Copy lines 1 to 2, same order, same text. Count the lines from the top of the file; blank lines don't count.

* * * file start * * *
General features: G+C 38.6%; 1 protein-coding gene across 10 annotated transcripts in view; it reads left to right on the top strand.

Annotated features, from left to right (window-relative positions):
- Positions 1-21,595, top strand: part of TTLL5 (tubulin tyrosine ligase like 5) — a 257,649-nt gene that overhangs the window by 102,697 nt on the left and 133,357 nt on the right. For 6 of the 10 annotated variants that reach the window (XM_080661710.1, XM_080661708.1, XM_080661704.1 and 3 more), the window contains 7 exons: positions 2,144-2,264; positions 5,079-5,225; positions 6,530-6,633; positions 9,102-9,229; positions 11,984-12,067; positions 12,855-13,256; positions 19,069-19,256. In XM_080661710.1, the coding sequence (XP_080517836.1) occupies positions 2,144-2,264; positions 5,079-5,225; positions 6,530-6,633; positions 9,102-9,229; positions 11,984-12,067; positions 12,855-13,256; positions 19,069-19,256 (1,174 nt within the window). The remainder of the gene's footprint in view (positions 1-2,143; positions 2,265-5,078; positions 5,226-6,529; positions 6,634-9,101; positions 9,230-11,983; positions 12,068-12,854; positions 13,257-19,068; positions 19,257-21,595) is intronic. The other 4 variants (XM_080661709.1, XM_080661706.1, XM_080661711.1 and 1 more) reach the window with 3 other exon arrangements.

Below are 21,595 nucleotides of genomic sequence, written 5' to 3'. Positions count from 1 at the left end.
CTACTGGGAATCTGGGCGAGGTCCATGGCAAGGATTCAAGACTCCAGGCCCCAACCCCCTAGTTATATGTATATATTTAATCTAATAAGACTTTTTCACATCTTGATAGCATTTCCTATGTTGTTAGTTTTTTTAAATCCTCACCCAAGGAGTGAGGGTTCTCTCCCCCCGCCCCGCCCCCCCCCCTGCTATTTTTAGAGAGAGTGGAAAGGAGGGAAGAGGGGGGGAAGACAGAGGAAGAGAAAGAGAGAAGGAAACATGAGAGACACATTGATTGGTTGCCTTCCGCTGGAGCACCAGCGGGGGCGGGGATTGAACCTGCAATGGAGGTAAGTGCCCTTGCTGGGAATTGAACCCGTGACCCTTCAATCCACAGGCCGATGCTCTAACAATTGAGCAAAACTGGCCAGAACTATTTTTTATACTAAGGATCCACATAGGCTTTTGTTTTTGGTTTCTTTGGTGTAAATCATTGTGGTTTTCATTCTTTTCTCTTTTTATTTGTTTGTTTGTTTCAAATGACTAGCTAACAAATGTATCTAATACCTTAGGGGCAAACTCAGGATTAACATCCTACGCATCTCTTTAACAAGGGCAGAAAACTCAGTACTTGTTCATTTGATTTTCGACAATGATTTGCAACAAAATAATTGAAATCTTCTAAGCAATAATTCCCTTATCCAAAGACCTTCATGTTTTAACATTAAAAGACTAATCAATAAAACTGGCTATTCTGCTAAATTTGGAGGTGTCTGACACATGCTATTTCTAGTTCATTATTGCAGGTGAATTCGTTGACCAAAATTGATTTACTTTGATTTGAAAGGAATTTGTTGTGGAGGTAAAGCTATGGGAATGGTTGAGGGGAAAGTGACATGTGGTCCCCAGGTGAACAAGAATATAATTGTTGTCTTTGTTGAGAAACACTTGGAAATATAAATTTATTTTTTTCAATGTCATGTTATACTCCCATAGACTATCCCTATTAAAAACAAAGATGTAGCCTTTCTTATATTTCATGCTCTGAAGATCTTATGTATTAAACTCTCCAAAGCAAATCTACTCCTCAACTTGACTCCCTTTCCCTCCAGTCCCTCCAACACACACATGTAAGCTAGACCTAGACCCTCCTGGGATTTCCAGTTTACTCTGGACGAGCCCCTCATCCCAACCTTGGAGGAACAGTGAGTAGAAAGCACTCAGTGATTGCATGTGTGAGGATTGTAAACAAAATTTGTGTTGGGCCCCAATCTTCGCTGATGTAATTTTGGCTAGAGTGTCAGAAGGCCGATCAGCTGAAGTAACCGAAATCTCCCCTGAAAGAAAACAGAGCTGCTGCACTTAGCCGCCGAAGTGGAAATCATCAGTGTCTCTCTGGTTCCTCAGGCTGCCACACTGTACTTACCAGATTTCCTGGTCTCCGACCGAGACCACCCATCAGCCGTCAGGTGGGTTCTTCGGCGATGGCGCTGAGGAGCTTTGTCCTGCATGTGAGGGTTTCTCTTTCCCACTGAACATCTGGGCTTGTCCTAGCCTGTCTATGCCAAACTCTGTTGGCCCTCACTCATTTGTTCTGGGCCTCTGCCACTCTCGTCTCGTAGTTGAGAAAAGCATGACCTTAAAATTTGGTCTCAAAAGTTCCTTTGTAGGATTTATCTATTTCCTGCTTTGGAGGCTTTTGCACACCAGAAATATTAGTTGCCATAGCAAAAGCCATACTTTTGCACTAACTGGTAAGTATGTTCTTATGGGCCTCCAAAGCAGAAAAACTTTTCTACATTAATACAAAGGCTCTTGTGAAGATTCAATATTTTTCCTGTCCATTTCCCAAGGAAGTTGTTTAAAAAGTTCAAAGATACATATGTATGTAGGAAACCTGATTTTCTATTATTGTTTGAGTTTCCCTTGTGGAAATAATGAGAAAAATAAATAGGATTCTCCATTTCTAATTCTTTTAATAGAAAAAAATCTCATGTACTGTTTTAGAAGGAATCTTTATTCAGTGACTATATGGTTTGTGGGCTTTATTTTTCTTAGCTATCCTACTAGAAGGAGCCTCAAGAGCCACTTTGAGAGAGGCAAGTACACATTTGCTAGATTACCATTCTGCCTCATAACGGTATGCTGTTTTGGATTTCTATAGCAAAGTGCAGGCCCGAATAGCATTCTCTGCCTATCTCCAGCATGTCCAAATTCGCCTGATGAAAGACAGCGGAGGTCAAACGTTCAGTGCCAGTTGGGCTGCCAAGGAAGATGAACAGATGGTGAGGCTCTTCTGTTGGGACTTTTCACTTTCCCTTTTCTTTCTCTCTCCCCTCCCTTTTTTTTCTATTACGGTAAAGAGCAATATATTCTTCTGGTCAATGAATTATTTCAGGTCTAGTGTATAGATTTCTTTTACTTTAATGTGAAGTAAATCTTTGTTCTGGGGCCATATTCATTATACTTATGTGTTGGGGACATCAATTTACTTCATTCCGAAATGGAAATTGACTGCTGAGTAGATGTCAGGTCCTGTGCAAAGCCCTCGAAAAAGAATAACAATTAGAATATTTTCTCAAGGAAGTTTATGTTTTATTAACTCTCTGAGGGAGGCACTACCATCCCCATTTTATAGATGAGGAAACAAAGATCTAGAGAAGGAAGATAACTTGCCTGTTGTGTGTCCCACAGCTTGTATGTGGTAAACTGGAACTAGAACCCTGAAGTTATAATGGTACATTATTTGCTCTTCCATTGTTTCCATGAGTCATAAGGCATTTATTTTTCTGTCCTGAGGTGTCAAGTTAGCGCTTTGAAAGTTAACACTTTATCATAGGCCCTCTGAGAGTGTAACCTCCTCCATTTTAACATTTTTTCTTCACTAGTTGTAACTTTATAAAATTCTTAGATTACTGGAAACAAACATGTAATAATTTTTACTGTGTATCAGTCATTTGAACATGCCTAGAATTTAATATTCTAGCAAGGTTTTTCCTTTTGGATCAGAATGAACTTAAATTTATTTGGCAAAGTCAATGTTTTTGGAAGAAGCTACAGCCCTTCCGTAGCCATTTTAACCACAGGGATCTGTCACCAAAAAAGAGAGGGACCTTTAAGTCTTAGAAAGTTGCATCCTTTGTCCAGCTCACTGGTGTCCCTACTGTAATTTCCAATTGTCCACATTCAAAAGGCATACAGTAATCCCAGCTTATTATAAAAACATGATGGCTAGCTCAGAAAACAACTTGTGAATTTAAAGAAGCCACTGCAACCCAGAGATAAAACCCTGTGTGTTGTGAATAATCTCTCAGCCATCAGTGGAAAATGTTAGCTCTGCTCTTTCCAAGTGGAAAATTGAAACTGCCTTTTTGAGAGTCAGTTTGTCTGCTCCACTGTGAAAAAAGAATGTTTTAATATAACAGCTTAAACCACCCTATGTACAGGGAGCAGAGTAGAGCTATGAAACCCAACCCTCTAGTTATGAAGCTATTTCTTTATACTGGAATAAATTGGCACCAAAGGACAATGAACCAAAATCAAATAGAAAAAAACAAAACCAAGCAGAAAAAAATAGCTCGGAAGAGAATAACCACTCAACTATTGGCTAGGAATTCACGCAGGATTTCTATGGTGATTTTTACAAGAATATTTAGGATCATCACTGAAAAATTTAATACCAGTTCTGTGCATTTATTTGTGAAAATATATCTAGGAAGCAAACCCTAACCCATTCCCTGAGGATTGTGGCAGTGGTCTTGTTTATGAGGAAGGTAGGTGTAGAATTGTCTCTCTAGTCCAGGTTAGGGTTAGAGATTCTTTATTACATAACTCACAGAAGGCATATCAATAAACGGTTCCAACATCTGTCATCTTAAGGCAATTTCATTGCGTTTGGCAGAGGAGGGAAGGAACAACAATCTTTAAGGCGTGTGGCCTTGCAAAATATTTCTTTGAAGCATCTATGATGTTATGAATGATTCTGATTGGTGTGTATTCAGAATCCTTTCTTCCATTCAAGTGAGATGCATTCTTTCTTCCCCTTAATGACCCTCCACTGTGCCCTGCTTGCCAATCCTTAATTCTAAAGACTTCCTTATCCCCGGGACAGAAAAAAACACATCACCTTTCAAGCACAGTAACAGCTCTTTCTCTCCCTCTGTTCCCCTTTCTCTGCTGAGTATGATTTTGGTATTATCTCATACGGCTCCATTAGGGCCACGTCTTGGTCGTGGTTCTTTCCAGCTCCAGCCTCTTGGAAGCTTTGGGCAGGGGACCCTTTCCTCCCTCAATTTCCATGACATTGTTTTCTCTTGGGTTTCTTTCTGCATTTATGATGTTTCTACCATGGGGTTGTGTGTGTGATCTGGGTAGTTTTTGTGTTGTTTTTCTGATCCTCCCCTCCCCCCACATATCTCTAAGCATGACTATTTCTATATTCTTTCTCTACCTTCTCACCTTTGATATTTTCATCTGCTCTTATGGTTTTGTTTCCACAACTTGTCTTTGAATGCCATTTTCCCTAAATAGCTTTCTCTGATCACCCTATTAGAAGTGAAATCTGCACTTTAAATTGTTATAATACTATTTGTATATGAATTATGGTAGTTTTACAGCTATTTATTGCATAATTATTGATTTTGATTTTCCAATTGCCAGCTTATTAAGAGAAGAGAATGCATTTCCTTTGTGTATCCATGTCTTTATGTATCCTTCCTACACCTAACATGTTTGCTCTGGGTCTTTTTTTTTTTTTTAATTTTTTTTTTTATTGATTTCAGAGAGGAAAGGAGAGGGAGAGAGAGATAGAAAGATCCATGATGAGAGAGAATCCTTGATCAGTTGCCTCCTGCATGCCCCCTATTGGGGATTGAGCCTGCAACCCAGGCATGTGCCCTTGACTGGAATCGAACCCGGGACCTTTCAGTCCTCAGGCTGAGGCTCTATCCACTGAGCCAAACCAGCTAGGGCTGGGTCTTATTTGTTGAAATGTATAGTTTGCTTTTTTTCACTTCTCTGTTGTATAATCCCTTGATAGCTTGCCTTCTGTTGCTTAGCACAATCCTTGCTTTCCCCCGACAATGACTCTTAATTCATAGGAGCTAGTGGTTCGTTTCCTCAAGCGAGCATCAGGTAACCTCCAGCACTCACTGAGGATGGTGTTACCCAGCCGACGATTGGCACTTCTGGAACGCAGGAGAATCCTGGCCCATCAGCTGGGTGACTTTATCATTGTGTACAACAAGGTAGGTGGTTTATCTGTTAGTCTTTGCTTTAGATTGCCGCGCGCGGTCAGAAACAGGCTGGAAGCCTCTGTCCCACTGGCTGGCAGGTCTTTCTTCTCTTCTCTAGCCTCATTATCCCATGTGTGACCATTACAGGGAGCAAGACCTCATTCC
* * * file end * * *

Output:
General features: G+C 38.6%; 1 protein-coding gene across 10 annotated transcripts in view; it reads left to right on the top strand.

Annotated features, from left to right (window-relative positions):